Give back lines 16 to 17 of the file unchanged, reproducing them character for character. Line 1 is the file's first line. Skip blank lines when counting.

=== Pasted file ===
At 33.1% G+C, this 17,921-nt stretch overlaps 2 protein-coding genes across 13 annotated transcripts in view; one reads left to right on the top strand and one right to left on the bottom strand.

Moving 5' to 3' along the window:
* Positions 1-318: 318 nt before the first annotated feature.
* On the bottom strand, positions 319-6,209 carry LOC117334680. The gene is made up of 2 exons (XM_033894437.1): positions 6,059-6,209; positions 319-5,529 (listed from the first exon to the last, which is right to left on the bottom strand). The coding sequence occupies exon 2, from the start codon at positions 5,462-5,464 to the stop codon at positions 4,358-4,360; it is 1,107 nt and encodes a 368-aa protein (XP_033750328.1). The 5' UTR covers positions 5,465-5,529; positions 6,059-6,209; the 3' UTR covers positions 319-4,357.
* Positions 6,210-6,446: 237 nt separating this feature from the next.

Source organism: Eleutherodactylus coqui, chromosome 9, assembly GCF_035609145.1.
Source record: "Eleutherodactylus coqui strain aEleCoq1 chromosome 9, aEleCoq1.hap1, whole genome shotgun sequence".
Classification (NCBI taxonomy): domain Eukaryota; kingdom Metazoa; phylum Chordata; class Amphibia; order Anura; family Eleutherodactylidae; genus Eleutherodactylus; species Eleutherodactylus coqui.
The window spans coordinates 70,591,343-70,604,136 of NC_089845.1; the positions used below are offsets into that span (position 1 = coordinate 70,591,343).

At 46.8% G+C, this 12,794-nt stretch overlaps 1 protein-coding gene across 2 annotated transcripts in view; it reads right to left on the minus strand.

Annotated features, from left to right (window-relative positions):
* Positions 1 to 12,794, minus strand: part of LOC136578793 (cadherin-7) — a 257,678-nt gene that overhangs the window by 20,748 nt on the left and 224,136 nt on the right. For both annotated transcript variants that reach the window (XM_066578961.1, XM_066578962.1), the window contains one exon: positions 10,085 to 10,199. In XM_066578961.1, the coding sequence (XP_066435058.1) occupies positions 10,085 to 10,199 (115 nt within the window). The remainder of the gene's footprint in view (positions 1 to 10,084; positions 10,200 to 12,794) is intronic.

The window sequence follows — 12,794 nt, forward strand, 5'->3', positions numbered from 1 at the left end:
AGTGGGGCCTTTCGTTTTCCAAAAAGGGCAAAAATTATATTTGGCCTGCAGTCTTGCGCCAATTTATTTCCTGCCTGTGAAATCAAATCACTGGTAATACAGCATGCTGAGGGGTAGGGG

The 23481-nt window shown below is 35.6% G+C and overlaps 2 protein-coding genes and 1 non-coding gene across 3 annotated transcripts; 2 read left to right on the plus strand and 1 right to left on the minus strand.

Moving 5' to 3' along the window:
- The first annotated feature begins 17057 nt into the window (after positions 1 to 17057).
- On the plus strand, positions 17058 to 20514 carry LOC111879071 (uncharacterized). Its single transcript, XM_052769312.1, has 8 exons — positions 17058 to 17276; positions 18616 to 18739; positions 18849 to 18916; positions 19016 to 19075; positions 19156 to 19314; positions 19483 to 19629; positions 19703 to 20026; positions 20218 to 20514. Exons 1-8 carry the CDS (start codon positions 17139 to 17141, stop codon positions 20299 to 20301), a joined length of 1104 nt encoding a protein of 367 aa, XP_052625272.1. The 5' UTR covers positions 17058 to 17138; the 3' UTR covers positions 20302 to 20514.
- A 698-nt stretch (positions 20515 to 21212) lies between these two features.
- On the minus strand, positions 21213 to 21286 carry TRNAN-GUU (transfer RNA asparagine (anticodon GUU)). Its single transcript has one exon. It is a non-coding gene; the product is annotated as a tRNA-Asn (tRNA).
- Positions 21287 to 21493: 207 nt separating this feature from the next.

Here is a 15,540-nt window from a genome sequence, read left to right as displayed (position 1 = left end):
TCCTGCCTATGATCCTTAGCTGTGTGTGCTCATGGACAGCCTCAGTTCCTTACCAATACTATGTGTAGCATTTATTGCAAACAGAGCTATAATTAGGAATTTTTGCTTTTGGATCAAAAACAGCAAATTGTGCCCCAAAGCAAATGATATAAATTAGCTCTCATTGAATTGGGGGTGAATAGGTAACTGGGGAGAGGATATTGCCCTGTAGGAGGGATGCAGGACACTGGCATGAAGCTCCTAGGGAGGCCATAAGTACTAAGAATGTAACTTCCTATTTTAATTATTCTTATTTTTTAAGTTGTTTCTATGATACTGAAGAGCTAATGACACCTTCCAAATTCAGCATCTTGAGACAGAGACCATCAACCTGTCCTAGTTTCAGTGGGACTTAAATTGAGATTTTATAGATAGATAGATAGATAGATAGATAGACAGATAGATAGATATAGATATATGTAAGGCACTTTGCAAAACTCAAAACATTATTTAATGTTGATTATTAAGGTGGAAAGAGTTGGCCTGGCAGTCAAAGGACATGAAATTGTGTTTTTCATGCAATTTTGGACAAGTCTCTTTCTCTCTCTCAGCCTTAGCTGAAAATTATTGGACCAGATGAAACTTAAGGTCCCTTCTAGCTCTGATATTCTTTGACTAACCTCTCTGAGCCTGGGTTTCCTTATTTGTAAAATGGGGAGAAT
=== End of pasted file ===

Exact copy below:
Moving 5' to 3' along the window:
- The first annotated feature begins 17057 nt into the window (after positions 1 to 17057).